American Journal of Sports Science and Medicine
ISSN (Print): 2333-4592 ISSN (Online): 2333-4606 Website: Editor-in-chief: Ratko Pavlović
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American Journal of Sports Science and Medicine. 2018, 6(1), 28-32
DOI: 10.12691/ajssm-6-1-6
Open AccessArticle

Accuracy of Force Exertion in Each Demanded Value Based on Subjective Information and Laterality

Hiroki Aoki1, , Shinichi Demura2, Shunsuke Yamaji3 and Masashi Omoya4

1National Institute of Technology, Fukui College, General course, Fukui, Japan

2Kanazawa University, Ishikawa, Japan

3University of Fukui, Fukui, Japan

4Chubu Yakuhin CO, LTD, Ishikawa, Japan

Pub. Date: March 06, 2018

Cite this paper:
Hiroki Aoki, Shinichi Demura, Shunsuke Yamaji and Masashi Omoya. Accuracy of Force Exertion in Each Demanded Value Based on Subjective Information and Laterality. American Journal of Sports Science and Medicine. 2018; 6(1):28-32. doi: 10.12691/ajssm-6-1-6


This study aimed to examine the direction of errors between demand values and exerted forces using submaximal grip strength based on laterality. Subjects were 100 healthy young males (age: 22.4 ± 2.8 years). After maximum grip strength (MGS) was measured, each subject exerted handgrip for each demanded value (20%, 40%, 60%, and 80%), twice with a 2-min rest between each trial. The means of all subjects were used for statistical analysis. Evaluation parameters were errors between exertion and demand values, which are relative values based on MGS. The Shapiro-Wilk test was performed to confirm the normality of the frequency distribution. It was confirmed that errors in demand values, except for 80% in the dominant hand, show a normal distribution. The result of two-way repeated measures analysis of variance (ANOVA; demanded values × dominant/non-dominant) and multiple comparisons showed that significant differences were found among demand values, except between 60% and 80% in the dominant hand, and the error was greater as follows: 20% > 40% > 60% and 80%. The error in the non-dominant hand was greater in the order of 20%, 40%, 60%, and 80%. A significant difference was found between errors of the dominant and non-dominant hands in demand values of 20%–60%, and the error was smaller in the dominant hand. Test of independence for the frequency difference of exertion direction showed significant difference in all demand values except for 80%; 20% and 40% did more in the positive direction (overexertion) in both hands, and 60% did more in the negative direction (underexertion) in the dominant hand and in the plus direction in the non-dominant hand. In conclusion, in the dominant hand, the error of grip force exertion toward demand values is greater in demand values under 60% and small grip vales are exerted. In contrast, in the non-dominant hand,the error of grip force exertion toward demand values is greater in demand values under 80% and grip values are exerted largely in demand values under 60%. Accuracy of force exertion differs among demand values, and laterality is found in low demand values of 20%–60%.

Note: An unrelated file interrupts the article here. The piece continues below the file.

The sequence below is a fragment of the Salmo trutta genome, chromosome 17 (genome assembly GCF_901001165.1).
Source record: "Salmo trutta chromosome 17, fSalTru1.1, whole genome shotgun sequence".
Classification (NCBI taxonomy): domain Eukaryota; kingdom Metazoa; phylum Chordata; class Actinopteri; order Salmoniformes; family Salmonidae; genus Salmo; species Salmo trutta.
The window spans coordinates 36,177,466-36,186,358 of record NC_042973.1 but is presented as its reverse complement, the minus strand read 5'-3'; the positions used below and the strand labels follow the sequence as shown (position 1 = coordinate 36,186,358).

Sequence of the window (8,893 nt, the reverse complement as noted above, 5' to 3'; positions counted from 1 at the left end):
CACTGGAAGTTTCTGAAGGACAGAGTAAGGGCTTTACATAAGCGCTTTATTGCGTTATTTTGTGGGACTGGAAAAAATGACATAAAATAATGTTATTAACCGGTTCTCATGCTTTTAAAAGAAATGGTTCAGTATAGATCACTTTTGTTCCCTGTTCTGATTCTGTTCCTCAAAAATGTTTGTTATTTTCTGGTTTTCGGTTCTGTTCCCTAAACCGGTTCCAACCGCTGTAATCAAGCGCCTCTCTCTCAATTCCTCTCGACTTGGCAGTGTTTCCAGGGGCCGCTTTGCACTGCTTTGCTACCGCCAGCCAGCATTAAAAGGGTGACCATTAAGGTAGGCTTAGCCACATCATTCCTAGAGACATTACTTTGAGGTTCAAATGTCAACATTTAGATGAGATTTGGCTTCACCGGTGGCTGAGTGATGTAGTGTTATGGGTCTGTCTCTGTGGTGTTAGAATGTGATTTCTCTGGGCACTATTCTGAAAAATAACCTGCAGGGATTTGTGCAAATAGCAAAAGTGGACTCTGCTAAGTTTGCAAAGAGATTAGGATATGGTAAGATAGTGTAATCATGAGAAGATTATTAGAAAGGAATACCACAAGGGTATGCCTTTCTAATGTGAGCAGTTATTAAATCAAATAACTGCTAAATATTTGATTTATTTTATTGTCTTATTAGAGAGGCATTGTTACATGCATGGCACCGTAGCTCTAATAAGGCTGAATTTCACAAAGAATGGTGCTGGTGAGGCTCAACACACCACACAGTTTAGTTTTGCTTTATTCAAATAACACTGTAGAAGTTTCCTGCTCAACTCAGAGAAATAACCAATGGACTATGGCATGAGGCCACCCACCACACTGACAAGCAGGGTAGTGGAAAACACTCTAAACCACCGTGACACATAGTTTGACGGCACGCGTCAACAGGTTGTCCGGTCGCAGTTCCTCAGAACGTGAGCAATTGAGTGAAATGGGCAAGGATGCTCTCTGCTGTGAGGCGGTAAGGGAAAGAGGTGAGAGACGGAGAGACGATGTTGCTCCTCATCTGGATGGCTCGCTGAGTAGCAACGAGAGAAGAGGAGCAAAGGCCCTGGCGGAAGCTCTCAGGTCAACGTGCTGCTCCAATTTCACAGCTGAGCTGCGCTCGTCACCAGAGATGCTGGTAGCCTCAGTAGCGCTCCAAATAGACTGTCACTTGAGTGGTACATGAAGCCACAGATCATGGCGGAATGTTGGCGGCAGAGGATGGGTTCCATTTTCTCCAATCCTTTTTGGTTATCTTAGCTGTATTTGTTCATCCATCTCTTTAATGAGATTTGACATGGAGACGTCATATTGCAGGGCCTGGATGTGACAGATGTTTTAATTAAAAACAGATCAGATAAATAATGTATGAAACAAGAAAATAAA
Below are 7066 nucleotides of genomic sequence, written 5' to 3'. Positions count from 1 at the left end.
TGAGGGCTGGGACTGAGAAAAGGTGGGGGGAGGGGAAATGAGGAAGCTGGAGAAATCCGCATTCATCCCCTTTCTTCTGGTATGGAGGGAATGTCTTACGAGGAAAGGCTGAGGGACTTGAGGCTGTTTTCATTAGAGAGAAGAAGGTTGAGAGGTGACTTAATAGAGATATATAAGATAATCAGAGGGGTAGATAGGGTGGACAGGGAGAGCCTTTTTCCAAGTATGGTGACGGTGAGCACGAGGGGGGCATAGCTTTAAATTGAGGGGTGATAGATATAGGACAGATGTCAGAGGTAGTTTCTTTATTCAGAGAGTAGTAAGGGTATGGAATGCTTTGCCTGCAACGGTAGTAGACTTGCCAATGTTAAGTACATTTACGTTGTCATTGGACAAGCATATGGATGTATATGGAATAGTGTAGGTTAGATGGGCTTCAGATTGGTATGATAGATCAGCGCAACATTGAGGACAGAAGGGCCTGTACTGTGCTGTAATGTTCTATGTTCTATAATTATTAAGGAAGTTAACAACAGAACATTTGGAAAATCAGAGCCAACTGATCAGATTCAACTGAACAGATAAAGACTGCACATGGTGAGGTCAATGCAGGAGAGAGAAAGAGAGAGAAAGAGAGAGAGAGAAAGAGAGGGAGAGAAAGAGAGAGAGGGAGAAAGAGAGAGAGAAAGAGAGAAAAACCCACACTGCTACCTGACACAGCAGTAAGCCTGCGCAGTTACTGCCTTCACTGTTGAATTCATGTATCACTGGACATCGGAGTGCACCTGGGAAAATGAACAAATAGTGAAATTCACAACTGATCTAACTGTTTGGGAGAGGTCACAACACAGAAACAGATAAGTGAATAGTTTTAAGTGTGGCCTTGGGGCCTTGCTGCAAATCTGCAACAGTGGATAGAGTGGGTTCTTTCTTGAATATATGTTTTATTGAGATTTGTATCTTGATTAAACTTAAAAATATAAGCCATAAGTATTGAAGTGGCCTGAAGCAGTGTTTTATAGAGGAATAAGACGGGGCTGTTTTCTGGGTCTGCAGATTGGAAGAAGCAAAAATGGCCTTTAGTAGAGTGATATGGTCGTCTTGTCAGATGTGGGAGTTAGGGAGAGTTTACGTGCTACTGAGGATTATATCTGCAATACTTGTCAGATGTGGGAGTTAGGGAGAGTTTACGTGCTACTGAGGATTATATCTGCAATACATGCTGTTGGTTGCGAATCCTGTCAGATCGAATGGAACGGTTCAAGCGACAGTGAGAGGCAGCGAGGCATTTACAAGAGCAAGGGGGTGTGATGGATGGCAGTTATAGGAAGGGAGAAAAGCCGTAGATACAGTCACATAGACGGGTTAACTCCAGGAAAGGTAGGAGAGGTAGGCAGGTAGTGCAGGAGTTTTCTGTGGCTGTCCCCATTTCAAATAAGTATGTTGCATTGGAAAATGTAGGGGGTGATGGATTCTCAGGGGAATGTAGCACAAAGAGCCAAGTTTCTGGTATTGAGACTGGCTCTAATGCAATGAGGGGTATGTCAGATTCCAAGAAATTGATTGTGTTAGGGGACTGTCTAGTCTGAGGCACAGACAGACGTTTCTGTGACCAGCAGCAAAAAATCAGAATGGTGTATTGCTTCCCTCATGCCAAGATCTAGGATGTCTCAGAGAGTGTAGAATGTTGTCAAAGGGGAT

hand grip strength accuracy dominant hand non dominant hand

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